What’s very important to understand , and to correct this scenario, is that the child may have Attention Deficit Disorder.  With the ADHD child, they cannot stop this from happening; it’s part of the uncorrected disorder.  However, often teachers, other students, and parents lose site of this, and blame the child.  The result is a child who feels very badly about themselves, and gives up, or rebels, or both.

These daily episodes are very damaging to family dynamics.  In addition to the harm done to the parent-child relationship, there are other significant consequences.  Other childrens’ needs go unattended (not to mention the parent’s), important tasks around the house go undone (dinner anyone?), and last, but definitely not least, the parent’s own relationship suffers as blaming, overwork, and loss of quality time together are also casualties.

Remember what we said homework was for and was supposed to be like in the first paragraph? The homework experience with the ADHD child is not any kind of “Building Up”… it is a “Tearing Down” experience.

Fortunately, this can be changed, without the side-effects and rigors of medication.  Neurofeedback is an effective, drug free, painless procedure in which the child learns to retrain the attention mechanisms of their brain, alleviating the condition.  Once training is completed, no further treatment is necessary.

November 28, 2011 at 9:34 pm Leave a comment

The Joy of Homework

Ideally (and I do mean ideally) homework should be a time (and not too long of a time) for a child to practice skills learned in the classroom, share with their parents what they are learning, show off their new abilities, and gain confidence in themselves. It can and should be a positive, affirming experience for all involved.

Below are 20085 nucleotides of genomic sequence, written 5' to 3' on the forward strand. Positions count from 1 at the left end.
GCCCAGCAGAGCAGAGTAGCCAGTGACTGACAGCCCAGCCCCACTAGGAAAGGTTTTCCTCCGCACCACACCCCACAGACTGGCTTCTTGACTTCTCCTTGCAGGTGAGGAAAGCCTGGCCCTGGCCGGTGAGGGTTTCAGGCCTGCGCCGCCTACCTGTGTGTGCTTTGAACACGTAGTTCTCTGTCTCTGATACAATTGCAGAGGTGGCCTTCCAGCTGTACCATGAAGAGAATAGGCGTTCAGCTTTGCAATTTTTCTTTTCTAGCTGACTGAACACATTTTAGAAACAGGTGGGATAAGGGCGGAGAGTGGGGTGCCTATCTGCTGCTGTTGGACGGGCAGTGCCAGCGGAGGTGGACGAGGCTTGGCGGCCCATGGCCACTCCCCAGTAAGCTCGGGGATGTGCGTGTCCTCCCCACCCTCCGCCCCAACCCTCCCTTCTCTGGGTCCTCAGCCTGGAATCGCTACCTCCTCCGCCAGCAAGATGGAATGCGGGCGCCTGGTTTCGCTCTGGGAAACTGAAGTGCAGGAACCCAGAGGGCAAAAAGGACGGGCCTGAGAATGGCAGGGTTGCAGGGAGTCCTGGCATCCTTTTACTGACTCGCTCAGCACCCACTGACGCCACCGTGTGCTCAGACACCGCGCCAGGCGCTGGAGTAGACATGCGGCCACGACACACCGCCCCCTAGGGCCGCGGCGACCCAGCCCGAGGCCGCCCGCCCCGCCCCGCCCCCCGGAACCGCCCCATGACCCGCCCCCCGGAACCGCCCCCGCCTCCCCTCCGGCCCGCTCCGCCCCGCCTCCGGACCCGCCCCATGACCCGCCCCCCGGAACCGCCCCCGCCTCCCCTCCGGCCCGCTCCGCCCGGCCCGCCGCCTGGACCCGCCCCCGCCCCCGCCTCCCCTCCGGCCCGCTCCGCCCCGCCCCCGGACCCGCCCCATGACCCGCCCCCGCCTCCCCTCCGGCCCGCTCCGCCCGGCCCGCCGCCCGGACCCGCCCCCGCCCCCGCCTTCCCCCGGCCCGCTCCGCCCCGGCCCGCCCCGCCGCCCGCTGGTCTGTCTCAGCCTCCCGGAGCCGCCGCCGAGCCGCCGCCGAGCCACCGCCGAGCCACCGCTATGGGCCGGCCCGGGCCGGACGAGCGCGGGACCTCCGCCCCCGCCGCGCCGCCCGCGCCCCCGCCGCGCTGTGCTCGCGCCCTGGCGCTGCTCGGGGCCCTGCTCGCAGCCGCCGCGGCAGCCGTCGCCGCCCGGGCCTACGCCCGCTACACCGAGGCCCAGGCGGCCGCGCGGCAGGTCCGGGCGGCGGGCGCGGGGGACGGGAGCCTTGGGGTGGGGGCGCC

However, for many children and parents, it is quite often the opposite (if it gets completed at all). For them it can be “evening-killing” stressful, conflict-filled, prolonged period of frustration, failure, and blame. It is often a confidence-shattering time for the child, which erodes the positive bond between parent and child (not to mention that between the parents), and is disrupting to the whole family dynamic.

For these children, just getting the assignment written down and the correct books in the book bag to go home may be a daunting task. Papers invariably get lost, either on the way home or going back to school, where they may or may not get turned in at all (this is particularly exasperating after all the work it took to get it done). If by some miracle everything necessary to do the homework makes it home, the energy it takes to recall the instructions, understand the assignment, and complete the task may prove to be too much.

Furthermore, the learning required to do the task in the first place may not have happened in the classroom. The same issue that is causing the problem at home may be short-circuiting the learning process at school, but we’ll talk more about that in a minute.

For parents who come home from work tired themselves, or for homemakers who never get away, the last thing they want to do is jump into this task (who wants to do third grade again?), and so, the avoidance and blame game ensue. Finally, because the origin of these problems for the child is often genetic, the same traits may be present in one or more of the parents, further multiplying the problems.